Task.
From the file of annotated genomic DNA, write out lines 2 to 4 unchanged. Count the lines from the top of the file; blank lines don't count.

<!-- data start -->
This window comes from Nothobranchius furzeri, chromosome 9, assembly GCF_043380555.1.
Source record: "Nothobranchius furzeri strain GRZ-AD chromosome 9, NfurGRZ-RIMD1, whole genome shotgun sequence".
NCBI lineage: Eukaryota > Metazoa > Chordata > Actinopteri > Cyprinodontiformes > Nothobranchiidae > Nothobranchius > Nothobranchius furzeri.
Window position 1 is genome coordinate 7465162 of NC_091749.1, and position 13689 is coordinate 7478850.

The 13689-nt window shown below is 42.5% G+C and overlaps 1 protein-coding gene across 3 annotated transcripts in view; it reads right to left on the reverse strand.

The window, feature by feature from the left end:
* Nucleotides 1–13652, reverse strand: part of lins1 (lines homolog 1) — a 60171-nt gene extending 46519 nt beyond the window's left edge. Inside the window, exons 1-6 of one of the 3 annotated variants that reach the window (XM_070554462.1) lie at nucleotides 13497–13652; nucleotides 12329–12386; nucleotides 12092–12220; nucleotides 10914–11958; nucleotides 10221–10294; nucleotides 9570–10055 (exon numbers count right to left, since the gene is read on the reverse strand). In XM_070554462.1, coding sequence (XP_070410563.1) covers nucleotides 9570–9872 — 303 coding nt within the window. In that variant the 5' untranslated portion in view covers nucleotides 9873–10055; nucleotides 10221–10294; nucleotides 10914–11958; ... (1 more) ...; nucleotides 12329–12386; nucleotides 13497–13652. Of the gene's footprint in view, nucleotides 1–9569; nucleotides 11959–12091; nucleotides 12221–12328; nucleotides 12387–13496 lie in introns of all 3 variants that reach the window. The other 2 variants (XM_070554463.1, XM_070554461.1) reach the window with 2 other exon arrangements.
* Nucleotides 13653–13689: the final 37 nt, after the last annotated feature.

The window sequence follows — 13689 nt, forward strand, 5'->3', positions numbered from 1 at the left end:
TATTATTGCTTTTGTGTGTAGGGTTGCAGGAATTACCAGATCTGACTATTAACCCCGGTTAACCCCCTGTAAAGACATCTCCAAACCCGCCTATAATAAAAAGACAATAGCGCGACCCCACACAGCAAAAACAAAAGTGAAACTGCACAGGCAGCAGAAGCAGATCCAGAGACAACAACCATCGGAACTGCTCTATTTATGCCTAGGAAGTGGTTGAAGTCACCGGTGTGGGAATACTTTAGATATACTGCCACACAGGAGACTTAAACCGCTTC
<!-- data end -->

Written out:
Source record: "Nothobranchius furzeri strain GRZ-AD chromosome 9, NfurGRZ-RIMD1, whole genome shotgun sequence".
NCBI lineage: Eukaryota > Metazoa > Chordata > Actinopteri > Cyprinodontiformes > Nothobranchiidae > Nothobranchius > Nothobranchius furzeri.
Window position 1 is genome coordinate 7465162 of NC_091749.1, and position 13689 is coordinate 7478850.